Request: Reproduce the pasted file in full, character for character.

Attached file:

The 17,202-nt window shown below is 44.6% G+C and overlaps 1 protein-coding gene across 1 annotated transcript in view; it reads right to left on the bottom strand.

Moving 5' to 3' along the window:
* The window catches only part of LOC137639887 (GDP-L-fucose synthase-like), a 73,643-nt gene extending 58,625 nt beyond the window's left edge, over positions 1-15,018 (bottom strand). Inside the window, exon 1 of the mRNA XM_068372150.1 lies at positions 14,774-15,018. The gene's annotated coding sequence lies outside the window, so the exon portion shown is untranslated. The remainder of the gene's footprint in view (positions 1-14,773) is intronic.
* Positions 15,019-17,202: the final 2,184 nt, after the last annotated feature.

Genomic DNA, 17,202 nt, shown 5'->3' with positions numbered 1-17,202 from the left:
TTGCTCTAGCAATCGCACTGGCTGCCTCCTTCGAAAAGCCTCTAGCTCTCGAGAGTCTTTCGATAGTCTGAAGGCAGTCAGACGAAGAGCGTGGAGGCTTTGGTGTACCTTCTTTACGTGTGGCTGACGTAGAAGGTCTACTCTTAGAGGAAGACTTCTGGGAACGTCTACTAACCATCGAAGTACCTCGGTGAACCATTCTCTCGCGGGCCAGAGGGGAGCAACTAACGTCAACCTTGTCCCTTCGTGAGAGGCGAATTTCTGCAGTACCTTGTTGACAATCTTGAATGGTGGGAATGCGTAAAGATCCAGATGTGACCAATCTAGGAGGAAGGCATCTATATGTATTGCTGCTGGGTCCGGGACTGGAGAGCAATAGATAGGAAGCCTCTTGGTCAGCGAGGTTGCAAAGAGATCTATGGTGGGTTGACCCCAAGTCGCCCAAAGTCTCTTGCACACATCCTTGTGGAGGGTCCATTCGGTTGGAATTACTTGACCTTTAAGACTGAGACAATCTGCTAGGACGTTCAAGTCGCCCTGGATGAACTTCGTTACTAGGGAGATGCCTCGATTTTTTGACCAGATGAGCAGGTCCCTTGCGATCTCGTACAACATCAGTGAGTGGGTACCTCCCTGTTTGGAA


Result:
The 17,202-nt window shown below is 44.6% G+C and overlaps 1 protein-coding gene across 1 annotated transcript in view; it reads right to left on the bottom strand.

Moving 5' to 3' along the window:
* The window catches only part of LOC137639887 (GDP-L-fucose synthase-like), a 73,643-nt gene extending 58,625 nt beyond the window's left edge, over positions 1-15,018 (bottom strand). Inside the window, exon 1 of the mRNA XM_068372150.1 lies at positions 14,774-15,018. The gene's annotated coding sequence lies outside the window, so the exon portion shown is untranslated. The remainder of the gene's footprint in view (positions 1-14,773) is intronic.
* Positions 15,019-17,202: the final 2,184 nt, after the last annotated feature.

Genomic DNA, 17,202 nt, shown 5'->3' with positions numbered 1-17,202 from the left:
TTGCTCTAGCAATCGCACTGGCTGCCTCCTTCGAAAAGCCTCTAGCTCTCGAGAGTCTTTCGATAGTCTGAAGGCAGTCAGACGAAGAGCGTGGAGGCTTTGGTGTACCTTCTTTACGTGTGGCTGACGTAGAAGGTCTACTCTTAGAGGAAGACTTCTGGGAACGTCTACTAACCATCGAAGTACCTCGGTGAACCATTCTCTCGCGGGCCAGAGGGGAGCAACTAACGTCAACCTTGTCCCTTCGTGAGAGGCGAATTTCTGCAGTACCTTGTTGACAATCTTGAATGGTGGGAATGCGTAAAGATCCAGATGTGACCAATCTAGGAGGAAGGCATCTATATGTATTGCTGCTGGGTCCGGGACTGGAGAGCAATAGATAGGAAGCCTCTTGGTCAGCGAGGTTGCAAAGAGATCTATGGTGGGTTGACCCCAAGTCGCCCAAAGTCTCTTGCACACATCCTTGTGGAGGGTCCATTCGGTTGGAATTACTTGACCTTTAAGACTGAGACAATCTGCTAGGACGTTCAAGTCGCCCTGGATGAACTTCGTTACTAGGGAGATGCCTCGATTTTTTGACCAGATGAGCAGGTCCCTTGCGATCTCGTACAACATCAGTGAGTGGGTACCTCCCTGTTTGGAA